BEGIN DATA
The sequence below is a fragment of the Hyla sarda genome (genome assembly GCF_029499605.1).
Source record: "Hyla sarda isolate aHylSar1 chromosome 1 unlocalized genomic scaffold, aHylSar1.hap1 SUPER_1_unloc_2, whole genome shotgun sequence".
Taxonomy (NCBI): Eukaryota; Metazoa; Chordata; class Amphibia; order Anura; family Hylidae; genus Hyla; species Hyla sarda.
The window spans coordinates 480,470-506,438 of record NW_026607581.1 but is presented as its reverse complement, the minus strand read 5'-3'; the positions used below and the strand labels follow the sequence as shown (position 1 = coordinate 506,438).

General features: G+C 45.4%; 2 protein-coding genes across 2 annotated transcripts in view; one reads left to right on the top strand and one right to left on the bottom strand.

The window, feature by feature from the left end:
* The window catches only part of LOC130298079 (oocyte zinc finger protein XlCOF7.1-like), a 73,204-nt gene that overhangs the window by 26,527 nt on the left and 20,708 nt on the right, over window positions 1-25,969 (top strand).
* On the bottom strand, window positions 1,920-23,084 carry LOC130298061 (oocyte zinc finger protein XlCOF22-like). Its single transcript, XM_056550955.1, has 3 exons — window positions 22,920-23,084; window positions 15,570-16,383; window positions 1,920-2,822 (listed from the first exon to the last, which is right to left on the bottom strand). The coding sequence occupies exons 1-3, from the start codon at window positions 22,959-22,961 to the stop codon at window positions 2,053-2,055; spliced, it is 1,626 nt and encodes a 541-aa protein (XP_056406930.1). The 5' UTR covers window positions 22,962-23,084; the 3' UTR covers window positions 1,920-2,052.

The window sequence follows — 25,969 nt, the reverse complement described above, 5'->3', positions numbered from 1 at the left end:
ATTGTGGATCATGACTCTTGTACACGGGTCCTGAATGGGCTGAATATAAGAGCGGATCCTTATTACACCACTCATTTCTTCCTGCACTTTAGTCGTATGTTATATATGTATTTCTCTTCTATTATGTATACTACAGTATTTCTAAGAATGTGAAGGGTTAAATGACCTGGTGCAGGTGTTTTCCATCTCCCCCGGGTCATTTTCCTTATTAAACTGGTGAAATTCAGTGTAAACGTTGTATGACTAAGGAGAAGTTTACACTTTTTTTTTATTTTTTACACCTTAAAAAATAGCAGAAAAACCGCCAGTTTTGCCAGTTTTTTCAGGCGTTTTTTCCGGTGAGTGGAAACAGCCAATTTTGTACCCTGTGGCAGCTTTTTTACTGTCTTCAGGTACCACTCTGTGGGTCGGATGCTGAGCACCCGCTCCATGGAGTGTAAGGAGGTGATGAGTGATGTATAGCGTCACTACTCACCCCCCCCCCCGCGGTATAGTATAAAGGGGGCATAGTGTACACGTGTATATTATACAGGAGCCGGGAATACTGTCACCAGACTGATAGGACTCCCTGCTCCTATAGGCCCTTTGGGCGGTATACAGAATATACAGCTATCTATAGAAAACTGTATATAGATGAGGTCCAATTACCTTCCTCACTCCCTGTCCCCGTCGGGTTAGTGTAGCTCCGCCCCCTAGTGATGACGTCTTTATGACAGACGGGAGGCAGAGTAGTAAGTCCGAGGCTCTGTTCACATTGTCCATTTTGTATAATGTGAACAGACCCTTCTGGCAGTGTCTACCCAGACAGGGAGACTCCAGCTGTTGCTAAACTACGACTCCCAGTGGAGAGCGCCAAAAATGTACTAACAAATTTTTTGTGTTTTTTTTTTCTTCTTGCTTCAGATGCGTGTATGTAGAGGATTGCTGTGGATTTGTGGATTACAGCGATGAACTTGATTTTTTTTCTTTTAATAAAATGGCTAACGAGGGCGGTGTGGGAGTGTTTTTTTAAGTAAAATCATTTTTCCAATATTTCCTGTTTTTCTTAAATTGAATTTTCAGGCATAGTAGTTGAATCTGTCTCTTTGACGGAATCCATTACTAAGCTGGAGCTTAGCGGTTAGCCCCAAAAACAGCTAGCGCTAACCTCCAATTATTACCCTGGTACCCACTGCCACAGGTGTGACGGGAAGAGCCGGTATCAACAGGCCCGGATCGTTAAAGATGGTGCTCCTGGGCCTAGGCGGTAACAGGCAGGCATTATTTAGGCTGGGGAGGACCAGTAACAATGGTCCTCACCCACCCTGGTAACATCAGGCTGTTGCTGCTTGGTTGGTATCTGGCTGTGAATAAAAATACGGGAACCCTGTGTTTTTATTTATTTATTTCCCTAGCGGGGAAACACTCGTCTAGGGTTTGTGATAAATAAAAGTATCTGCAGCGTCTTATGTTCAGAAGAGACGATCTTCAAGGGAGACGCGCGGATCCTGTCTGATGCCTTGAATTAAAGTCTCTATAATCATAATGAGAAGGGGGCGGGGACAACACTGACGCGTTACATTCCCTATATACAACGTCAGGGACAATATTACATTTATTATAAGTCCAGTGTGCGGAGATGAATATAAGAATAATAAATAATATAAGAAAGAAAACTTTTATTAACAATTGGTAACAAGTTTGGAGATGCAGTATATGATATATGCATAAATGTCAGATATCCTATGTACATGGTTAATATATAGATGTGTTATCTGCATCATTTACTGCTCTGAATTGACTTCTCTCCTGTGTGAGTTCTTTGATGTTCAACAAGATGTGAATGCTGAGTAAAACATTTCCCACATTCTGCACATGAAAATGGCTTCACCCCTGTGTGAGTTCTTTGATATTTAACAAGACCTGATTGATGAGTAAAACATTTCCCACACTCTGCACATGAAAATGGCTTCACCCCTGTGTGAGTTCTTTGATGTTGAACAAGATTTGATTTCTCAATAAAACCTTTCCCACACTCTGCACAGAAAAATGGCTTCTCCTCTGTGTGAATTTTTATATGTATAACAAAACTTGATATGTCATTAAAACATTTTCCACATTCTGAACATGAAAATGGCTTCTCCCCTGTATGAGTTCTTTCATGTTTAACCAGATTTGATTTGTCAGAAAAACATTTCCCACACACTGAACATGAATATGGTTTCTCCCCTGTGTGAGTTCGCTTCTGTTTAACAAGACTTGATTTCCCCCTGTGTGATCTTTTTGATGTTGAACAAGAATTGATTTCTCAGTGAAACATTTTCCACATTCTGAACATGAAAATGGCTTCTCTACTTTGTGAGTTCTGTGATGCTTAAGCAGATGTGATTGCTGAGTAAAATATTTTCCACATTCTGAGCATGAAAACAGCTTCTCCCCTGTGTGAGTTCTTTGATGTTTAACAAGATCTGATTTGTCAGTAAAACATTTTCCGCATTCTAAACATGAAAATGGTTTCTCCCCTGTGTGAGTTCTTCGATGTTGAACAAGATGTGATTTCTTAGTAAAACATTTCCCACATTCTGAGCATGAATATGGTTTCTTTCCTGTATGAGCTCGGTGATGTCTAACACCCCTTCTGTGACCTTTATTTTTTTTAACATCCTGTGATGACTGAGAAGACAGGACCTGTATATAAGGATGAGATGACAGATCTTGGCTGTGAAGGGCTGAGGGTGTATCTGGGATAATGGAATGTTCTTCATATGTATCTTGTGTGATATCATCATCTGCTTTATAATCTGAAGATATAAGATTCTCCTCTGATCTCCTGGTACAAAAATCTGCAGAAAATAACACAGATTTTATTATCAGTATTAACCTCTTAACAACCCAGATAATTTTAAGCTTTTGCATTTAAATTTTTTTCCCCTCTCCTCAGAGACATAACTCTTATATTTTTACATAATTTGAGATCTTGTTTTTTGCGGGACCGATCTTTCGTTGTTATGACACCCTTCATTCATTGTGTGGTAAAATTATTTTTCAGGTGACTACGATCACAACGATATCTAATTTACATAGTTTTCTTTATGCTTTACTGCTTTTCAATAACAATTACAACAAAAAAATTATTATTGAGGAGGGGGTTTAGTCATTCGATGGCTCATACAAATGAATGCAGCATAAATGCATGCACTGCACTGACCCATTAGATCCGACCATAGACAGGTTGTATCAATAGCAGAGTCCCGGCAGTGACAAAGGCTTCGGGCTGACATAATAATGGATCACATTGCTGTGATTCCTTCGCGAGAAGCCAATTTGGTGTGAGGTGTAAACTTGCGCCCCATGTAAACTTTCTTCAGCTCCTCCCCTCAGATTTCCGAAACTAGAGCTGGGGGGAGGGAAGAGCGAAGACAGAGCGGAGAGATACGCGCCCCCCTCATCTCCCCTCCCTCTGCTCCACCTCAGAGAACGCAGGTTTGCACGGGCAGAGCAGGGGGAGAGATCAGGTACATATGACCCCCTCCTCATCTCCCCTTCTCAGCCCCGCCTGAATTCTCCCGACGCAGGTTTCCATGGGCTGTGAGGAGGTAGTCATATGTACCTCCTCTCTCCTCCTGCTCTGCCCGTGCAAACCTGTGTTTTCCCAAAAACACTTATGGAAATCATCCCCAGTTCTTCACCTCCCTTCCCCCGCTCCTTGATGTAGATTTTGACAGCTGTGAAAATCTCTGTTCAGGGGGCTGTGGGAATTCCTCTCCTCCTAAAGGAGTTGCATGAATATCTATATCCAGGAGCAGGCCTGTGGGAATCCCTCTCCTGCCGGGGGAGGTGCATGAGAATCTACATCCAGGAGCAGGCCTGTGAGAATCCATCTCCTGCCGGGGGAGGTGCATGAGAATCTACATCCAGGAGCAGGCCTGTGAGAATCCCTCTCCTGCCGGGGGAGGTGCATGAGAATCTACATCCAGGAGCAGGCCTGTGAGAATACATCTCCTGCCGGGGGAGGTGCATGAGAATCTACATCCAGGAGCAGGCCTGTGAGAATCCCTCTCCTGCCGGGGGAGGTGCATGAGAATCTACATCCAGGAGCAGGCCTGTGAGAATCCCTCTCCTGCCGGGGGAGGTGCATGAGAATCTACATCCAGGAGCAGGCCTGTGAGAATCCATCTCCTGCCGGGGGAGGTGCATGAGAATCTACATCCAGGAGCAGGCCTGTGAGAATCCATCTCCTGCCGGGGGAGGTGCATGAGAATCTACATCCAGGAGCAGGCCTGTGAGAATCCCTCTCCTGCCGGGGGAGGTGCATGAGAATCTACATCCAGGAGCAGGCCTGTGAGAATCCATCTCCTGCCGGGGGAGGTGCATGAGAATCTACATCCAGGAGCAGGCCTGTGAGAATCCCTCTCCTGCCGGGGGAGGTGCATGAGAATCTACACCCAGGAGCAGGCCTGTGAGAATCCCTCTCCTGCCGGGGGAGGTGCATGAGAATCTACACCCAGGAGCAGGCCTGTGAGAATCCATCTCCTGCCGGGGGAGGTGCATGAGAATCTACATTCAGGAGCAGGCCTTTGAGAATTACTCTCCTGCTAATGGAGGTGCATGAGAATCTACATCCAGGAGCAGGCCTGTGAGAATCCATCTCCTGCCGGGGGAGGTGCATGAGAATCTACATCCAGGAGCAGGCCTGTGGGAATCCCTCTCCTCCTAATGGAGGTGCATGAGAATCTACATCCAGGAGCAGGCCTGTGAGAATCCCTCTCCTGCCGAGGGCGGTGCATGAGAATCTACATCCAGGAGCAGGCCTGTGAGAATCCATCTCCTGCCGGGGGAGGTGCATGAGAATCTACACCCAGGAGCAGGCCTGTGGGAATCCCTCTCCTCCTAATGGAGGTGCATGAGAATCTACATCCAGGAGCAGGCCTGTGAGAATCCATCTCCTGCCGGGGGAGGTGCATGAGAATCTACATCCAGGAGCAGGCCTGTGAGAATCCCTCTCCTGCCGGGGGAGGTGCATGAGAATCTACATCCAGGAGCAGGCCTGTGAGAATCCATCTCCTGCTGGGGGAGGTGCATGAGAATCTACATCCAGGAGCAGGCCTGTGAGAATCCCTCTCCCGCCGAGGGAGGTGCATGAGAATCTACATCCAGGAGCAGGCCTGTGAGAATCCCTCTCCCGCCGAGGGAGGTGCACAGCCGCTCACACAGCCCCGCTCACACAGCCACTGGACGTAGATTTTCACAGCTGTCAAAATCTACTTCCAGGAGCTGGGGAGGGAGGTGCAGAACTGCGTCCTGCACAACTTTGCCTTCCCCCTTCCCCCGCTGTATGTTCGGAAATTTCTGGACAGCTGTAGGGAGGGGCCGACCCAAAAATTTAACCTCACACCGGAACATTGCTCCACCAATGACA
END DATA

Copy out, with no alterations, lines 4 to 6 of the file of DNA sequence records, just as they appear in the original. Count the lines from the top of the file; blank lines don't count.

The window spans coordinates 480,470-506,438 of record NW_026607581.1 but is presented as its reverse complement, the minus strand read 5'-3'; the positions used below and the strand labels follow the sequence as shown (position 1 = coordinate 506,438).

General features: G+C 45.4%; 2 protein-coding genes across 2 annotated transcripts in view; one reads left to right on the top strand and one right to left on the bottom strand.

The window, feature by feature from the left end: